Interviewer: What makes it a good case versus a case that the insurance company is going to defend, what are some of the factors?
Guy S. DiMartino: I look at cases as a three-legged stool. The first leg of the stool is the facts of the accident, the facts of the car accident. That's called a liability determination. Who's at fault for the accident? If it's a rear end collision, you're sitting at a stoplight and you've been sitting there for a few seconds and somebody doesn't hit the brakes because they're texting and they run into rear end, that's a clear liability accident. However, if you both go into an intersection and you have the green light and the other person on the other side says they have the green light and there's a T-bone crash in the middle of the intersection and there's no witnesses, that becomes a disputed liability case. You're saying or my client is saying, “Hey, I had a green light”, the other party is telling their insurance company, “Hey, I had a green light”, and that has to be sorted out. So, that could be a liability or a factual dispute.
In a Disputed Liability Case Insurance Companies Could Accept only 50% of the Liabilities or None at All
So, you really can't even negotiate a case with an insurance carrier until you come to some determination of where they stand on the liability issue. Is the insurance company going to accept full responsibility for their insured? Or is the insurance company only going to accept 50 per cent responsibility for their insured? So, in the middle of the intersection type of collision, if you don't have any physical evidence showing the timing of the light or a witness, the insurance company might be looking at that case as a fifty-fifty case. What they might be saying is, “Yes, your claim might be worth $100,000 but we think that we're only 50 per cent responsible, so we only can offer you $50,000”. So, you always have to determine liability or the facts of the crash.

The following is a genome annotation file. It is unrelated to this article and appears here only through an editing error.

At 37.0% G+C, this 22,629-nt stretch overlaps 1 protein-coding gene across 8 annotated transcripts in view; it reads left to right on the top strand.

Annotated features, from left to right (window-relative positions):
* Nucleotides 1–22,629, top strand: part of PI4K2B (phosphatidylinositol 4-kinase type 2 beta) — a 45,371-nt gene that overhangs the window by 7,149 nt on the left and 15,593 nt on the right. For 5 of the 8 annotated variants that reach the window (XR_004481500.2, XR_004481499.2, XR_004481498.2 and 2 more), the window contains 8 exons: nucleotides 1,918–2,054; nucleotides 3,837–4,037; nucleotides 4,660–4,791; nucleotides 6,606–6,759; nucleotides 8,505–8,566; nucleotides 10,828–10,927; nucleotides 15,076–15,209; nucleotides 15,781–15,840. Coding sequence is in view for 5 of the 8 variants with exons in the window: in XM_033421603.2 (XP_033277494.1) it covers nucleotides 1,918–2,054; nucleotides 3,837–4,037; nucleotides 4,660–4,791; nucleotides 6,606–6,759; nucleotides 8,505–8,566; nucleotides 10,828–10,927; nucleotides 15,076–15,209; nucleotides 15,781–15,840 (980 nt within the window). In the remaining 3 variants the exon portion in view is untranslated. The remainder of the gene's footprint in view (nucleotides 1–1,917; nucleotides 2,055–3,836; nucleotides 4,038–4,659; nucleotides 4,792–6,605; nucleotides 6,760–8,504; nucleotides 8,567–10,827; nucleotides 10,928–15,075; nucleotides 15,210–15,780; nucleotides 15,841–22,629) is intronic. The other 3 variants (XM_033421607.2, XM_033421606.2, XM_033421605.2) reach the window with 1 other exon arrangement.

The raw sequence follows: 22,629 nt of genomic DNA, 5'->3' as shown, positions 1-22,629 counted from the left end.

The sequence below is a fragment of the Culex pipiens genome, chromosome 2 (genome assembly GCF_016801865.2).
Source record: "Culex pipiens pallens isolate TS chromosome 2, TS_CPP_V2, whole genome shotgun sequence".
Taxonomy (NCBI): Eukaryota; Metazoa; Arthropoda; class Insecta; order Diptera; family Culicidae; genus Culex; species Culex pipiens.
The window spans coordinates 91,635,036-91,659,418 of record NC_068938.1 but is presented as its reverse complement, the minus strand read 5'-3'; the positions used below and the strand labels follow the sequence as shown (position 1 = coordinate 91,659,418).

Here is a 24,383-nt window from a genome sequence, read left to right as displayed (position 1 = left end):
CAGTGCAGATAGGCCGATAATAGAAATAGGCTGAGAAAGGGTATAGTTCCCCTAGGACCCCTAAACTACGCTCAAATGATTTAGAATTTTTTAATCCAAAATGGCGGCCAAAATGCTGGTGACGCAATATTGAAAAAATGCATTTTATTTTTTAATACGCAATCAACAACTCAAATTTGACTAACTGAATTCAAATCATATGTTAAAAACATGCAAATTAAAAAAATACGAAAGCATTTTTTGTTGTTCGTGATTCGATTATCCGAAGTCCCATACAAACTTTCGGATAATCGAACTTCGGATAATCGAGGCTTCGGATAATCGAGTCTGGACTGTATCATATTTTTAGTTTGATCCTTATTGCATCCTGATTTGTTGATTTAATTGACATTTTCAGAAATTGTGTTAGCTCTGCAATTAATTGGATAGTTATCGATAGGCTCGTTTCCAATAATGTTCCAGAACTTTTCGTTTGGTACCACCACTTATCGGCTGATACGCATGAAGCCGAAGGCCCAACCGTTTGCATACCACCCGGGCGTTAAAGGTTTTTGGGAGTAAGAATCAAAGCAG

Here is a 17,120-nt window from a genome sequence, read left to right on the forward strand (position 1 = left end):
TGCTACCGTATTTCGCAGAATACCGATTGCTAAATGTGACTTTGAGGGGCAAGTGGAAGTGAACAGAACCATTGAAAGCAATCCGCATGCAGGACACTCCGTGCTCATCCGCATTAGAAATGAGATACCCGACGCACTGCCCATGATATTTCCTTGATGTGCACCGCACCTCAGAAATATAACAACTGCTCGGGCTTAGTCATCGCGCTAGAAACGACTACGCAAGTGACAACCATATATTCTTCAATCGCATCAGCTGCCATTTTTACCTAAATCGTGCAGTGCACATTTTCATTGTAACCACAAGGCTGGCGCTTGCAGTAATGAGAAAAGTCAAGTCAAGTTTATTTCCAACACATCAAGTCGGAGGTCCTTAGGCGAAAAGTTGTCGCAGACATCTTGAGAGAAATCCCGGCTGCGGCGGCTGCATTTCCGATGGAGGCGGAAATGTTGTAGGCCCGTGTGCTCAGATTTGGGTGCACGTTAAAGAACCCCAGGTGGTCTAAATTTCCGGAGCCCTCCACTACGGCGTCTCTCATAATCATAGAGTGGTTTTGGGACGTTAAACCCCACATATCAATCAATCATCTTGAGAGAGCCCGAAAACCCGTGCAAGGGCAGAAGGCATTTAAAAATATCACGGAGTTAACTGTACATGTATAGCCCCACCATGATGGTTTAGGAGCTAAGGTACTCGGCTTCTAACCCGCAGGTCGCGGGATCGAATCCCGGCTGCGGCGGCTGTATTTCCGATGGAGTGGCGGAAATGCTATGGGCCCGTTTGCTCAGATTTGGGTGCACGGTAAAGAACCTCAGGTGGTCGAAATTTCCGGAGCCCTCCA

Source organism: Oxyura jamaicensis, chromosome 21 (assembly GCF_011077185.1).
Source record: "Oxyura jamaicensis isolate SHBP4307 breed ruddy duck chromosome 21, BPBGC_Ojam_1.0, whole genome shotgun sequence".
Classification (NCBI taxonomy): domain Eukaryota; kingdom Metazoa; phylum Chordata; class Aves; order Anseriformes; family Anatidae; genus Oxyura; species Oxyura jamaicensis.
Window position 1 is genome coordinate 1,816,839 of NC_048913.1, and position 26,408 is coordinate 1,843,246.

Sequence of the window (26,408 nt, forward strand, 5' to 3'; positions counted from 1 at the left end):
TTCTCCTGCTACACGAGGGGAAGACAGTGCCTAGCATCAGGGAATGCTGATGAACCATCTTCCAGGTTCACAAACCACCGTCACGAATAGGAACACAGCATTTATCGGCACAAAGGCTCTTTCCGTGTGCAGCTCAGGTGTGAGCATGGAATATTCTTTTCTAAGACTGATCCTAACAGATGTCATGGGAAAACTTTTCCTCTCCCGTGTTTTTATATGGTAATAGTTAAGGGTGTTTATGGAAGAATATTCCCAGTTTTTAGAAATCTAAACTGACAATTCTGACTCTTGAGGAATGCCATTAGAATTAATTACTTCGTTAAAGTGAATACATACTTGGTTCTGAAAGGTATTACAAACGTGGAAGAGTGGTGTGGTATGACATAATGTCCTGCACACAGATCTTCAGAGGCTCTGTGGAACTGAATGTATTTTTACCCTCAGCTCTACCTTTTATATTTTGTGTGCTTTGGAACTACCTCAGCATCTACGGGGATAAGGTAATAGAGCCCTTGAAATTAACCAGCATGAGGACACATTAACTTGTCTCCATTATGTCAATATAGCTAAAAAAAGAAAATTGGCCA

There are Three Types Of Comparative Fault in the United States
Interviewer: Is Indiana a No Fault state but liability can be shared? What do you call it?
Guy S. DiMartino: Yes. There are three types of comparative fault. New York and Florida have something called pure comparative fault; where the plaintiff can be 99 per cent at fault and still receive money based on the fact that the defendant was 1 per cent at fault. So, for instance, if you have a $2 million claim and, you know, the other person has a very low insurance policy and you, as the plaintiff, are 99 per cent at fault, you'll still be able to get that insurance money.
Indiana is different. Indiana is a modified comparative fault state, which is difficult in some cases, like in slip and fall cases, because if the plaintiff or the injured person is found to be more than 50 per cent at fault, they get nothing.
It is Imperative for the Client Not to Withhold any Information from Their Attorney
Interviewer: Is it important for the clients not to withhold any information from you?
Guy S. DiMartino: Right. The thing is I want to know everything. I am not here to place judgment; I'm here to protect you. I'm here to walk you through this minefield. I am here to take you through the maze. If you don't tell me everything, I can't protect you because I don't know. I would rather know this information today because I can deal with it than on the second day of trial where I can't deal with it.